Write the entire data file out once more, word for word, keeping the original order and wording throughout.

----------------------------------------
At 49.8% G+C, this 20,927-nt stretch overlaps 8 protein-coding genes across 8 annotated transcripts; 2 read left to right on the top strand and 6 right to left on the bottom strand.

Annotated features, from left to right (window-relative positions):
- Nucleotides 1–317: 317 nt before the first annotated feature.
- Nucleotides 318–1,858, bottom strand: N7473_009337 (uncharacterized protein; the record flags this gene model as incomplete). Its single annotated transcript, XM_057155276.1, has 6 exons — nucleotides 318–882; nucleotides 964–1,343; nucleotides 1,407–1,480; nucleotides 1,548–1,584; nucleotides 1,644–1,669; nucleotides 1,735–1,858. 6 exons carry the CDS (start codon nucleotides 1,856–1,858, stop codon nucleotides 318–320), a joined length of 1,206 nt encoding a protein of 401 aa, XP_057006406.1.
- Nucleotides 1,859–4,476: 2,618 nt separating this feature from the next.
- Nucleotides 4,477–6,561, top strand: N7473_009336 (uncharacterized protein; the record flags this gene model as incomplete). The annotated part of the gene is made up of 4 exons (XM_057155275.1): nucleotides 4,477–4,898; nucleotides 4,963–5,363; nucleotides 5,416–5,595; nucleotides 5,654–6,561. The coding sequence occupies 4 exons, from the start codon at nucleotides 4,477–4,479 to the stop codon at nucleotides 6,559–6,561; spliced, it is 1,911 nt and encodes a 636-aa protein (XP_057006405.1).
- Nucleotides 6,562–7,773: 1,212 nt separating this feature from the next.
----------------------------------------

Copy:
At 49.8% G+C, this 20,927-nt stretch overlaps 8 protein-coding genes across 8 annotated transcripts; 2 read left to right on the top strand and 6 right to left on the bottom strand.

Annotated features, from left to right (window-relative positions):
- Nucleotides 1–317: 317 nt before the first annotated feature.
- Nucleotides 318–1,858, bottom strand: N7473_009337 (uncharacterized protein; the record flags this gene model as incomplete). Its single annotated transcript, XM_057155276.1, has 6 exons — nucleotides 318–882; nucleotides 964–1,343; nucleotides 1,407–1,480; nucleotides 1,548–1,584; nucleotides 1,644–1,669; nucleotides 1,735–1,858. 6 exons carry the CDS (start codon nucleotides 1,856–1,858, stop codon nucleotides 318–320), a joined length of 1,206 nt encoding a protein of 401 aa, XP_057006406.1.
- Nucleotides 1,859–4,476: 2,618 nt separating this feature from the next.
- Nucleotides 4,477–6,561, top strand: N7473_009336 (uncharacterized protein; the record flags this gene model as incomplete). The annotated part of the gene is made up of 4 exons (XM_057155275.1): nucleotides 4,477–4,898; nucleotides 4,963–5,363; nucleotides 5,416–5,595; nucleotides 5,654–6,561. The coding sequence occupies 4 exons, from the start codon at nucleotides 4,477–4,479 to the stop codon at nucleotides 6,559–6,561; spliced, it is 1,911 nt and encodes a 636-aa protein (XP_057006405.1).
- Nucleotides 6,562–7,773: 1,212 nt separating this feature from the next.